Sunday, May 18, 2008
Boniface, Warrior for Christ and the Input of the English Churches
Boniface leads his band of Christian Warriors right into the heart of enemy territory
From a letter of St Boniface
"In her voyage across the ocean of this world, the Church is like a ship pounded by the waves of life’s different stresses. Our duty is not to abandon ship, but to keep her on course".
The Oak of Geimar.
His objective was an ancient and massive oak tree at Geimar(possibly one near Fritzlar) The ancient tree had four trunks coming out of a central bole and was sacred to Thor, god of thunder and storm (known to Anglor Saxons as Thunor) and was at the heart of a cult. The crowd were really angry but Boniface lifted his axe and began to hack at the oak tree’s trunk. According to his biographer Willibald, he had not completed the first notch whe then it was ‘smitten by a divine blast from heaven and crashed to the ground, shattering its crown of branches as it fell. As if to confim the miracle the tree split into four parts now found to be of equal length without any future human work. Boniface ordered that the wood be used to build an oratory chapel.Further, since Boniface could see a small pine tree growing between the roots of the old tree, he introduced a new symbol. 'The wood of this modest tree serves for us to build our houses. Even in the darkest winter the needles remain green. So let Christ always be your light. The branches of the tree spread out wide to hold you in its arms and its tip points to heaven;Let Christ be your comfort and signpost to your Way'
Fulda, the Mission in Thuringia
Boniface went on into Thuringia.He and his pioneers were constantly hassled as well as the remote outposts of Christianity, some Irish monasteries and some of the German sees. Slowly, however there was progress . Ruined churches were repaired and made into centres of missionary activity again. Also they cleared land for a new monastery at Ohrdruf . His party occupied this, they grew crops and made their own clothes. In the end Wigbert took it over. He was from Dorset . He had a reputation for good discipline and had originally come out to be abbot of Fritzlar, on the Eder River which with the Fulda river later became an important trade route.
More recruits from England-Fulda St Sturmi
News of this work travelled back to England and ‘readers, writers and skilled men trained in other arts’ came to Ohrdruf. Geoffrey Hindley says it has been claimed that this depleted English resources of learned men and women. New converts to the faith from Fulda too were inspired by the example of Boniface and his English monks. When Boniface decided to build an Abbey at Fulda , he entrusted this to his Bavarian follower Strumi (St Sturm). His Christian parents had entrusted his education to Wigbert at Fritzlar. When Sturm was ordained as a priest, he retreated with some friends to lead the life of a hermit. They built huts with wood and tree bark. He was self sufficient, practical and determined, exactly what Boniface needed. The final goal was a Benedictine monastery completely self sufficient and devoted to the contemplative life. This happened and the monastery at Fulda became a haven and centre for culture and learning, when forest had been cleared.
After a false start and one abortive trip up river where they failed to find the selected spot, Boniface sent Sturmi up again and this time he set out alone on a donkey. By day he rode through the thick forest , looking at the land, quality of the soil and the drinking water sources and access to the rivers , By night he cut saplings and reeds to make an enclosure for the donkey using some sort of machete like sword. He was troubled by wild animals .On the bridge carrying the road over the river Fulda to Mainz .He came upon a party of slavs bathing in the river who jeered at him . Finally they tried to attack him but were ‘held back by God’, although the sword might have had something to do with it-as Geoffrey Hindley says.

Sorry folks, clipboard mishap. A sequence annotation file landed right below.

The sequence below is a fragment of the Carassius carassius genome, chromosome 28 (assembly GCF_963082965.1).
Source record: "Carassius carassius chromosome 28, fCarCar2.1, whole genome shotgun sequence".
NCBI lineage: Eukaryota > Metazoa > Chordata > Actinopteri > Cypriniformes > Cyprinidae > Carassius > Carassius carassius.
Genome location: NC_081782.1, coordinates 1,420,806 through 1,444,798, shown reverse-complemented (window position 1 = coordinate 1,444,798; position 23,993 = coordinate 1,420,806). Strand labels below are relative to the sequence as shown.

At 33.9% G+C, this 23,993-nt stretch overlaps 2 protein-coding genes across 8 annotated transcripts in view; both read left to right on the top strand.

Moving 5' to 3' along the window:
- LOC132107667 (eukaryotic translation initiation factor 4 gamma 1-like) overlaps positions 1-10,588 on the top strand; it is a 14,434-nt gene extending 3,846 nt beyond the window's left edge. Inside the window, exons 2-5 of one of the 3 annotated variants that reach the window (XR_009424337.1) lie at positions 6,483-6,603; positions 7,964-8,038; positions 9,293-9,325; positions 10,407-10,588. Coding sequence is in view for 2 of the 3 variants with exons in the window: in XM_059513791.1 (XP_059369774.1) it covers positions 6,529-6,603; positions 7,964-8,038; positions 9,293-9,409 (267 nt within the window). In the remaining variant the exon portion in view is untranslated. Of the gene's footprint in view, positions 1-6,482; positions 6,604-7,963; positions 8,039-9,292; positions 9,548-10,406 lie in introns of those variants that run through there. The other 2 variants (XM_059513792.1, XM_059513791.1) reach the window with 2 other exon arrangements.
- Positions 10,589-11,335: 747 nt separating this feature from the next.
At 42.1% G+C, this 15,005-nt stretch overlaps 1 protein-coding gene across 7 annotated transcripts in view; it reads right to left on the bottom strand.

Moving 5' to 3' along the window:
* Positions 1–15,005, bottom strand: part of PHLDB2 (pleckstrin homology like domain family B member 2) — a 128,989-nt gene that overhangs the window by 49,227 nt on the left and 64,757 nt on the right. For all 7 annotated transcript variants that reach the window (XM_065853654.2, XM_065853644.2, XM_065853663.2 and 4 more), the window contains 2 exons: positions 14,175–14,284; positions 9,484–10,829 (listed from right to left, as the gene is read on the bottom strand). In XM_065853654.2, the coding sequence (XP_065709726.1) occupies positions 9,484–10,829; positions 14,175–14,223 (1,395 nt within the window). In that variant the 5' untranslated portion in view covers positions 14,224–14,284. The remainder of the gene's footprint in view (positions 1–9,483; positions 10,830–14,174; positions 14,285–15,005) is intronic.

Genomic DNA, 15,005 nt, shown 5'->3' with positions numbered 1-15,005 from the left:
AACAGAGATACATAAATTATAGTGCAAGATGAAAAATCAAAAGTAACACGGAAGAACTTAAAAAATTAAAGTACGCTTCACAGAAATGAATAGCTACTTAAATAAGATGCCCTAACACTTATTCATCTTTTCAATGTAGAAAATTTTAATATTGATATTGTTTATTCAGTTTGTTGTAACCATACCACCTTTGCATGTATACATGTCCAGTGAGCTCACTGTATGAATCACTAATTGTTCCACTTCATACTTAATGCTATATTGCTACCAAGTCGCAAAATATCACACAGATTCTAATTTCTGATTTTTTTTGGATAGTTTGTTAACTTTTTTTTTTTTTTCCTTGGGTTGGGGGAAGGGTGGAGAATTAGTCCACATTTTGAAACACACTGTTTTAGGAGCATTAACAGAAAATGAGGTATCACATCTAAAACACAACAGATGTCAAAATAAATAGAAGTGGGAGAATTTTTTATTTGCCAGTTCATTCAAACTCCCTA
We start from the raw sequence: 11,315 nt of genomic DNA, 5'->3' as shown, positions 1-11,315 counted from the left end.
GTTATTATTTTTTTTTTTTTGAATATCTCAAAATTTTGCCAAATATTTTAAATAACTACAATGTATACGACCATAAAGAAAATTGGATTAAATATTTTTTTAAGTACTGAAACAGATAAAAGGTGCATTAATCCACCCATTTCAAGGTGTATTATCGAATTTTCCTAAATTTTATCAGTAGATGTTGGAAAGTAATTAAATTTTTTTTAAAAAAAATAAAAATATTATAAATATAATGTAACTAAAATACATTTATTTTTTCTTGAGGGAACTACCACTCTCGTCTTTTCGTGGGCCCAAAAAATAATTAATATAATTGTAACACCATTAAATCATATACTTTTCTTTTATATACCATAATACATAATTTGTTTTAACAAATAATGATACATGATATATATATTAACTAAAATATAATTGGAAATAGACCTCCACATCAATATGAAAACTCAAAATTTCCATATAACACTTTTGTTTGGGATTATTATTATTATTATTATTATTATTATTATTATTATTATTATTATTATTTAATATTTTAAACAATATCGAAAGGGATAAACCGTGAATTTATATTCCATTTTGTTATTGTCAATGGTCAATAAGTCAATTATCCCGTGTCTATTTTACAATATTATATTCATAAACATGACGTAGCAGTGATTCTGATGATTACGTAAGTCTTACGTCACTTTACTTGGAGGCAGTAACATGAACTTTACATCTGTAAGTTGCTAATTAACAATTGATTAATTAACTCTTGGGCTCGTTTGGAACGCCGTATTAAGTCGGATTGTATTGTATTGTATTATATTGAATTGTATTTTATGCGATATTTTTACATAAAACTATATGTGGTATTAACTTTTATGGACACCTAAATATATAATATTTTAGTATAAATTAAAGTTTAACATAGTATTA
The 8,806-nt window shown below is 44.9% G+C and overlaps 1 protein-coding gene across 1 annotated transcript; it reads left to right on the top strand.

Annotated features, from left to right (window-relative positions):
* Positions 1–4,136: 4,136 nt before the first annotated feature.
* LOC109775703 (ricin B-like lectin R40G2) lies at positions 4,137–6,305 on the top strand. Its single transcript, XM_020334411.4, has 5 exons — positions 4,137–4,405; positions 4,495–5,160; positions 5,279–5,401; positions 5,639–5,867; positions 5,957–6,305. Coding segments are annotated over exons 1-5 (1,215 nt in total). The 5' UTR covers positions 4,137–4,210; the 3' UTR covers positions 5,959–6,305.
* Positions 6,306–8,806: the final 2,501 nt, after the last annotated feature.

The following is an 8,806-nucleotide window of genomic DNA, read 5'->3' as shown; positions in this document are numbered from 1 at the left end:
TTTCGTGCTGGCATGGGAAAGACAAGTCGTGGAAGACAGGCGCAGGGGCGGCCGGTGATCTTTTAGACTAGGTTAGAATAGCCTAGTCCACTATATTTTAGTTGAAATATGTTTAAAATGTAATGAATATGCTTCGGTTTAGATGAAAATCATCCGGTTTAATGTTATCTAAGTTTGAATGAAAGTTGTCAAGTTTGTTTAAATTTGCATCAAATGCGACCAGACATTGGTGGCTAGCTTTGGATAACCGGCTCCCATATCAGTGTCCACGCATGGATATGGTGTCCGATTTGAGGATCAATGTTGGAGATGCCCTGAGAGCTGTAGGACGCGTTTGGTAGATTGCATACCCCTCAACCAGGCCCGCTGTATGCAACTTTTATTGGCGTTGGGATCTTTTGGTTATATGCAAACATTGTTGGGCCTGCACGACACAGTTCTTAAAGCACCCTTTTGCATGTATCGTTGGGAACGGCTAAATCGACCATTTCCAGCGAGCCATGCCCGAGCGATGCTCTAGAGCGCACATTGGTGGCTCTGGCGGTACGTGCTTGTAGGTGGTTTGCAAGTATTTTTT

Carloman and Eiloh
Eventually he found the spot near Eiloh ecause of the prayers of Boniface, who took over from Sturm and went to Carloman to get permission for the building of the monastery and having a gift of the land.
Carloman was a member of the Carolingian Family which was rising in importance in European affairs. Boniface repeatedly communicated with the Pope and also with the German princes. He always asked for advice and so as people flocked to the abbey, the influence of the Pope increased and the Catholic Faith, belief and English Diocesan organisation, carefully spread and sustained the growth. Also as Hindley says ‘The original Organisation of Provincial Churches was used again in Germany.’ This system had originated with Gregory and had come to England with Augustine.
The Eastern Franks had not called a synod or meeting for over 80 years.In April 742, Boniface convened one.Charles Martel had begged Boniface to call one. The English influence was very strong, and Martel promised to re-establish and reform the church government in the Frankish kingdom.April 742 Bonicace called the German Church Council under Carloman and this showed the English influence. The chief minister did not recognise any Merovingian king and the proceedings were written down in the method of Bede as ‘AD’ for the first time.They pioneered the very era in German usage.
Pope in difficulties
The Popes were in danger from the kings of Lombardy in Pavia, and concentrated on being Bishops of Rome, as subjects of a Lombard monarchy. They could not fulfil their obligations to the Catholic and Universal Church when threatened in this way, and as the success of Boniface meant support for the Pope was much stronger in Germany, they hoped for help from the German kings. The Merovingian monarces were there, but the actual kings weak and held up by powerful supporters (Childeric III) but the Carolingian Chief responsible for all the action (Pippin the Short) They retained their loyalty from the people with their long flowing hair and romance of the family and retained a right to polygamy from the pagan past.An individual might be removed but not the family, who were popular. Pippin wanted to get rid of Childeric who was hopeless-depose him. He felt it was important there should be strong king , especially to help the Pope in his hour of need, and all Pippin’s loyalty and help to Boniface was about to pay off as he sent a message to Rome to ask for authority to depose childeric. The messengers were Fulrad, Abbot of Saint Denis near Paris, and Bishop Burchard of Wurzburg and Anglo Saxon Mercian. They had to ask the Pope the following question ‘Which of two should be king, the man who had the title but no power, or the man who in these difficult times exercised the power but had no title?’ The Pope authorised Pippin to be king for the sake of stability and the church. The aftermath needed careful planning and Geoffrey Hindley in his book (see below) said it needed special magic.The former King Childeric was sent to the monastery of St Omer where he lived out his days.His son was kept restricted to a castle nearby.This ended the Merovingian dynasty.